French is one of the most studied languages worldwide, after English and Mandarin. It attracts students for different reasons, one being that it is a sophisticated language. It has also been labelled as the language of love.




So, if you want to study French, here are some tips for your consideration.


First let’s define what is a beginner?

You can be a true beginner, meaning you have never been in contact with the language previously. You are a blank canvas. According to the Common European Framework of Reference for Languages (CEFR) this is the level A1. This means that you will have to get familiar to new vocabulary, grammar, and especially French pronunciation.

Most people interested in French are ‘false beginners’, meaning that you have studied the language at school, but you have forgotten most of what you were taught. To the CEFR this is the level A2. You might have to unlearn some elements that you’ve memorised in the past - like wrong word pronunciation- to have the opportunity to study the correct way this time around.


Know your goals.

What is it you intend to do with the language? Is it for work, for communicating with the natives? Write down your objectives and make a study plan.


Have the right mindset.

Mindset is important when learning a language. You must be confident that you will succeed or the whole process will be a waste of time. You should be confident that you will be able to interact with someone else by using the new language, even at a very basic level.

You should rid yourself of preconceived ideas like ‘French pronunciation is difficult to master’.

You should take your French learning journey as an adventure and welcome every step you take towards accomplishing your goals.

Consider every milestone- no matter how little- as a success.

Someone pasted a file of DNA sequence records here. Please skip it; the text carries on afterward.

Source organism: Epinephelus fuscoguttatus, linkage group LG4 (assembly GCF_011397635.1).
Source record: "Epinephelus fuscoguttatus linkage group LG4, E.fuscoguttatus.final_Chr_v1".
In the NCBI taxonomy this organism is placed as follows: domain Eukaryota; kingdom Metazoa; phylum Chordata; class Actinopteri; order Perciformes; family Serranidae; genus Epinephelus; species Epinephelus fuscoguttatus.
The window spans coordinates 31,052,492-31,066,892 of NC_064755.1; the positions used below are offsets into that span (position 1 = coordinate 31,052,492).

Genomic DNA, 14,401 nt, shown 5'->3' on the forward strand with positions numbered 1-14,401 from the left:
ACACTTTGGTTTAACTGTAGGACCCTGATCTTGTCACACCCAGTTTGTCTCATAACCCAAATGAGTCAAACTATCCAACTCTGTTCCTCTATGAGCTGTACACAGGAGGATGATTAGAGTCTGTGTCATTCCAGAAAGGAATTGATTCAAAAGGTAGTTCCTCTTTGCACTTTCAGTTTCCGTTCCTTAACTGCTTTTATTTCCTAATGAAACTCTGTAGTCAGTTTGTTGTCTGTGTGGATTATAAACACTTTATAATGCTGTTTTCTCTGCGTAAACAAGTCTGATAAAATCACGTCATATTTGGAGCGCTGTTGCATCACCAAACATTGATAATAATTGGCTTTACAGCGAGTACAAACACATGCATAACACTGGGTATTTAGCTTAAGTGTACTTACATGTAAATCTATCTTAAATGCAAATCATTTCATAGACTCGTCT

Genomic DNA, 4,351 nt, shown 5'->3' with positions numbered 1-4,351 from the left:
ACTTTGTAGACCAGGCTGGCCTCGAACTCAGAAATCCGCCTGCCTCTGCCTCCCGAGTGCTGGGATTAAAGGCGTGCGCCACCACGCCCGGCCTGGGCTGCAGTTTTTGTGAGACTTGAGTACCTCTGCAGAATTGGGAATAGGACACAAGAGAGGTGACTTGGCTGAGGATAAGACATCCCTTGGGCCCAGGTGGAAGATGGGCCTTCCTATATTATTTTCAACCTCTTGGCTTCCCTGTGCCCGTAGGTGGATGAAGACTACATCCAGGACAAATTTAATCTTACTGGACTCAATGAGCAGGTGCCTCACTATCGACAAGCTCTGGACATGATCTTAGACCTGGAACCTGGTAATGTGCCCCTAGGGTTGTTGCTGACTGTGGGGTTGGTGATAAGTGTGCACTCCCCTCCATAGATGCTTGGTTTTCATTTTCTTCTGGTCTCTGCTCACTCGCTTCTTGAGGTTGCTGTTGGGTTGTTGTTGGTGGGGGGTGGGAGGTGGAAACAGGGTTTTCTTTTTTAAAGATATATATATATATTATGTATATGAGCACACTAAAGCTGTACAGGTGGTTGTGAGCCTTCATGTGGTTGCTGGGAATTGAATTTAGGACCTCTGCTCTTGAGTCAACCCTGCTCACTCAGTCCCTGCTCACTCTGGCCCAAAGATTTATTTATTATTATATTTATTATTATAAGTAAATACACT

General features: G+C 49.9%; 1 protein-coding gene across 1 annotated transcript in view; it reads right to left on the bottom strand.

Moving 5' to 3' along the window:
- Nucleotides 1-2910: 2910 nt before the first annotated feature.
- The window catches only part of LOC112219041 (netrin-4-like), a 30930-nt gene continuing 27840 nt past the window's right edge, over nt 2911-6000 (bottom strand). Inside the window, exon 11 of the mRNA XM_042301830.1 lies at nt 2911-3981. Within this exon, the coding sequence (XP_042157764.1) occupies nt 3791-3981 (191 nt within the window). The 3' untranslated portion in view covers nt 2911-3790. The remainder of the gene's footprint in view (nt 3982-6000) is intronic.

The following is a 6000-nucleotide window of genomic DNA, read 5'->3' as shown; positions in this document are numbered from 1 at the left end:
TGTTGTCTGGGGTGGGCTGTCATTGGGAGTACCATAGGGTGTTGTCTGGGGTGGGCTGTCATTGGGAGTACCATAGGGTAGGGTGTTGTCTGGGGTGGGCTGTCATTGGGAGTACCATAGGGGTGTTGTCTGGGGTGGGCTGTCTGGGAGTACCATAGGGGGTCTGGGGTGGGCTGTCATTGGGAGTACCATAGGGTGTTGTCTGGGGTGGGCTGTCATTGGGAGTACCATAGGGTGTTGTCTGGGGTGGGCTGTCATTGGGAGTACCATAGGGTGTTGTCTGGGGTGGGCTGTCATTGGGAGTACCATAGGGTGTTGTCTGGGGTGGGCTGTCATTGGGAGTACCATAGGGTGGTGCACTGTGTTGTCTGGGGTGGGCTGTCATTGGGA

Where to start?

First learn the basic rules of politeness. Know when you should use ‘vous’ instead of ‘tu’ as well as all the vocabulary that will help you introduce yourself, talk about yourself, your hobbies, and your family. How to ask questions, how to order food, basic items you can buy at a supermarket.


Learn sentences in context.

You may not need to study work-related vocabulary, for example, if your short-term goal is to travel to France in two months. You should instead pay more attention to the vocabulary and phrases that will help you interact with people during your stay.

Learn useful conversation starters like how to order at a restaurant, or ask for a table, how to enquire about tickets at a museum the right way to order a coffee at a café.


Learn the vocabulary that you will most likely use.

Make a list of useful sentences and practice the pronunciation as well. It is paramount-especially at a beginner level- that you use audio that will tell you about the correct pronunciation of every word if you do not have a tutor at hand.



The Present Tense will help you communicate in French as soon as you start learning.



Learn the present tense.

At this stage, all you need is the present tense when studying verbs. This will help you communicate in French with simple affirmative and negative sentences.


Don’t boil the ocean.

Use simple learning methods. Don’t over complicate things. Remember you must learn to walk before being able to run. Always plan. Set monthly and weekly goals and stick to them. Keep a vocabulary journal and remember to go back periodically to past vocabulary, expressions, and sentences. Some Apps might be useful as they are spaced repetition software.


Don’t be like a child in a sweet shop.

I know there are a lot of free resources, but they might also act as distractions if you do not set a structure to your learning. You might easily get loss in the vast ocean of content out there. Focus on your immediate goals so that you can build your knowledge of French on solid ground.


Pay attention to pronunciation.

I must admit that French pronunciation is not easy. You must pay attention to the word liaisons and you will master this with practice. It also takes time to learn to pronounce the French ‘R’ as well as recognise the difference between u’ and ‘ou’, ‘é’ and ‘è’.


Study modern French expressions.

The French you usually find in books is not all that you will listen to in the French streets. You should find a way to get introduced, from the start, to the spoken French so that you do not feel lost when visiting.


As a French beginner, you should:

Plan your language study and set realistic goals.

Remember your priorities.

Structure your language study so you don’t run after the first shiny object.

Learn the vocabulary and expressions that you are most likely to use.



If you want to grab more tips to help you learn French Download the ‘Ultimate Guide To Overcoming The Fear Of Speaking French’